Thursday, March 8th, is International Women’s Day —a day to celebrate the social, economic, cultural, and political achievement of women. To celebrate this day, we wanted to highlight female scientists from around the world and their achievements.
Even though women have come a long way—making up half of the total U.S. college-educated workforce—only 29% of the science and engineering workforce is women. According to the NSF, Science & Engineering Indicators, 2016, female scientists and engineers concentrate in different occupations compared to men, with relatively high shares of women in social sciences, biological, agricultural, and environmental life sciences. Women represent only 15% of the engineering workforce and 25% in computer and mathematical sciences.
There are now more resources and programs aiding girls to become interested, as well as succeed, in the science and engineering workforce. So, we can’t help but look back at the women who have paved the way for young girls everywhere.
Marie Curie is arguably one of the most influential female scientists—and for good reason! Curie was the first woman to win a Nobel Prize in any category and remains the only person in history to win Nobel Prizes in two different scientific categories.
Educated in secret in her formative years, Curie didn’t receive a “proper” education till she moved to Paris. There she met her husband, physicist Pierre Curie. The duo collaborated on their famous radioactivity of uranium work, which won them the 1903 Nobel Prize in Physics.
Marie was later awarded the Nobel Prize in Chemistry in 1911 for the discovery of radium and polonium.
Daughter of the famous Marie and Pierre Curie, Irène followed in her parents’ footsteps working with her husband to artificially create new radioactive elements. The couple was jointly awarded the Nobel Prize in Chemistry in 1935.
One of Franklin’s most significant contributions to science was using a technique called x-ray crystallography to take the very first picture of DNA. This advancement helped resolve the 3-D structure of DNA in 1953, which was one of the biggest mysteries in biology at the time.
Not only did she help the world of science, but helped refugees during WWII who were fleeing the Nazis. Since she was an exceptionally bright student, she had earned several scholarships, but instead of attending school, she passed the money along to the Jewish refugees to help them survive.
Jocelyn Bell Burnell
While at the University of Cambridge in 1967, Bell was conducting her graduate work with a radio telescope. One-day, Burnell noticed an anomaly in the signal—discovering the first pulsar, a neutron star that spins incredibly fast. This discovery won the Nobel Prize in Physics in 1974, however Burnell was not recognized. Her contributions were vastly overlooked and her advisor and a colleague were praised.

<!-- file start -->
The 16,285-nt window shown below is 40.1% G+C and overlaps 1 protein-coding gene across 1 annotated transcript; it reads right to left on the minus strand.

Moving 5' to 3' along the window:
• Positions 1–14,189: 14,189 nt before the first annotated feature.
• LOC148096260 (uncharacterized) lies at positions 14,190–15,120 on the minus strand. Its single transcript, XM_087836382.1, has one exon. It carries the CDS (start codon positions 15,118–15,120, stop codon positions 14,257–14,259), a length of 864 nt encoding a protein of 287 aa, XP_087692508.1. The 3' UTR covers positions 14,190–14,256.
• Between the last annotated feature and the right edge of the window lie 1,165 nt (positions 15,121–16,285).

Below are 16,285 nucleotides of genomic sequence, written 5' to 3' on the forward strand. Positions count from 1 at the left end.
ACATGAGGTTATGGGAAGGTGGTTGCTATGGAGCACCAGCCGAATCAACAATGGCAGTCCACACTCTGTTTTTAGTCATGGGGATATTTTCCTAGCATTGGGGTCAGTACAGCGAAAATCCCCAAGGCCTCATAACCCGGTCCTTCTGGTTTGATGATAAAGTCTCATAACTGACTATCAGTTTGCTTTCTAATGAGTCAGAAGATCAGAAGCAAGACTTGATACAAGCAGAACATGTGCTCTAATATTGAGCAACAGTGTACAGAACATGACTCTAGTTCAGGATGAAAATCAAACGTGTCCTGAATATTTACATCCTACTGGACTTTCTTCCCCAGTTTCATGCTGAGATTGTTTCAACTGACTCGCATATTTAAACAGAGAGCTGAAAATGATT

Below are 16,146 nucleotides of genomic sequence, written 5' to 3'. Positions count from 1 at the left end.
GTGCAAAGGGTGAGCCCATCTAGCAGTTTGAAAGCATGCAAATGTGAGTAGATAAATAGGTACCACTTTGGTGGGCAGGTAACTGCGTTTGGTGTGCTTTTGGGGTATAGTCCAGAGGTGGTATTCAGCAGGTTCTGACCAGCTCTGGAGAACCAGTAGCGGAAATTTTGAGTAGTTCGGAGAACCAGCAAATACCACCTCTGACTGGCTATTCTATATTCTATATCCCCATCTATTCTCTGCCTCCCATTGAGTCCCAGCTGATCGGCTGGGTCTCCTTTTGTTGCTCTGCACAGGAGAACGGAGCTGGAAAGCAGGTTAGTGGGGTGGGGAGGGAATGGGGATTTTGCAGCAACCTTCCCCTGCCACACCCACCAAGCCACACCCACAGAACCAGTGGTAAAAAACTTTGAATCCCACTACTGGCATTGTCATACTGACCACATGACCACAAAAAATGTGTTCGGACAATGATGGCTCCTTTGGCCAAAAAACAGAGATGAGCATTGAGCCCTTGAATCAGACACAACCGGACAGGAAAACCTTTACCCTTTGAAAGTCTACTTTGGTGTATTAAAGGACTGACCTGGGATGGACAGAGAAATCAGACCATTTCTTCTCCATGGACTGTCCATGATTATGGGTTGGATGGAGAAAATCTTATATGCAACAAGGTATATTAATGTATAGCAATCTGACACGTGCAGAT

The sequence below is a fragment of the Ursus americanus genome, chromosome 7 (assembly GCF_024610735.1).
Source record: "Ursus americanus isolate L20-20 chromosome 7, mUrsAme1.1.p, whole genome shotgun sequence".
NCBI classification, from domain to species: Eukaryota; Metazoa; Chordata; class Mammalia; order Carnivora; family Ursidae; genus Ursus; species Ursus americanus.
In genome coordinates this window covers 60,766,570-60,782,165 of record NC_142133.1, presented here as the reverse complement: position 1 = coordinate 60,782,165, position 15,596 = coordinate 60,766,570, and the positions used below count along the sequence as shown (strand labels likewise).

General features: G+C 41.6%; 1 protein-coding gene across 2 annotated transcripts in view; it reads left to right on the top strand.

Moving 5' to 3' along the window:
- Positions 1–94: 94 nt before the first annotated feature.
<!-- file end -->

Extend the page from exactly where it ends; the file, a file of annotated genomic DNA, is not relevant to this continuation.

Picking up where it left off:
Burnell didn’t let this stop her from continuing to make great strides throughout her career.
Showing talent for math and science at an early age, Lovelace was able to receive one of the best educations a girl of the early 19th century could get.
This allowed her to work with inventor Charles Babbage, who was designing a machine capable of making calculations on its own. She offered insight into making the machine better, by enabling it to process equations that were quite complex.
Her contribution is widely regarded as the first computer program. Her legacy lives on today with Ada Lovelace Day (ALD), a day to celebrate her story and encourage girls to pursue STEM fields. This year’s ALD will take place October 9th, 2018.
Since girls were not allowed to receive formal education in Vienna, Meitner received private tutoring. However, that didn’t stop her from becoming the first woman to receive a Ph.D. from the University of Vienna.
She went on to work unpaid for the famous physicist, Max Planck. Even though she didn’t make any money, the experience allowed her to go on to become the first female physics professor in Germany. Sadly, the rise of the Nazi party forced her to leave her job and immigrate to the Netherlands.
The Nobel Prize in Chemistry went to her longtime collaborator, Otto Hahn in 1944, while her large contributions to the work were overlooked. However, Meitner’s scientific contributions were finally immortalized with element 109—Meitnerium, which was discovered and named after her death.
Rita’s father did not approve of women getting an education, however, she went on to earn a medical degree from the University of Turin Medical School despite his wishes.
After not being able to find medical research work due to anti-Jewish laws dictated by Benito Mussolini, However, Rita kept pushing forward in pursuing her dreams. She continued her research throughout WWII from a lab she built in her bedroom until she immigrated to the U.S. in the 1950s to a proper lab.
Rita went on to discover Nerve Growth Factor, a protein-like molecule that grows and maintains neuron health in the brain. This work earned her the Nobel Prize in 1986. Rita died in 2012 at the age of 103, leaving behind an extraordinary legacy.
Barbara McClintock pursued an education in botany and genetics at Cornell after the encouragement of her father.
McClintock went on to discover certain sequences of DNA that can change locations within the gene. When this happens, it can affect how the gene is expressed. They are often referred to as “jumping genes” or “transposable elements”. While some of these mutations are harmless, others are responsible for diseases like breast cancer.
McClintock became the first woman in 1983 to be awarded an unshared Nobel Prize in Physiology or Medicine, a record she still holds today.
All these women displayed that hard work and perseverance enables a person to not let anything or anyone stop them from pursuing dreams. They teach us to never let anything stop you going for what you love and believe in!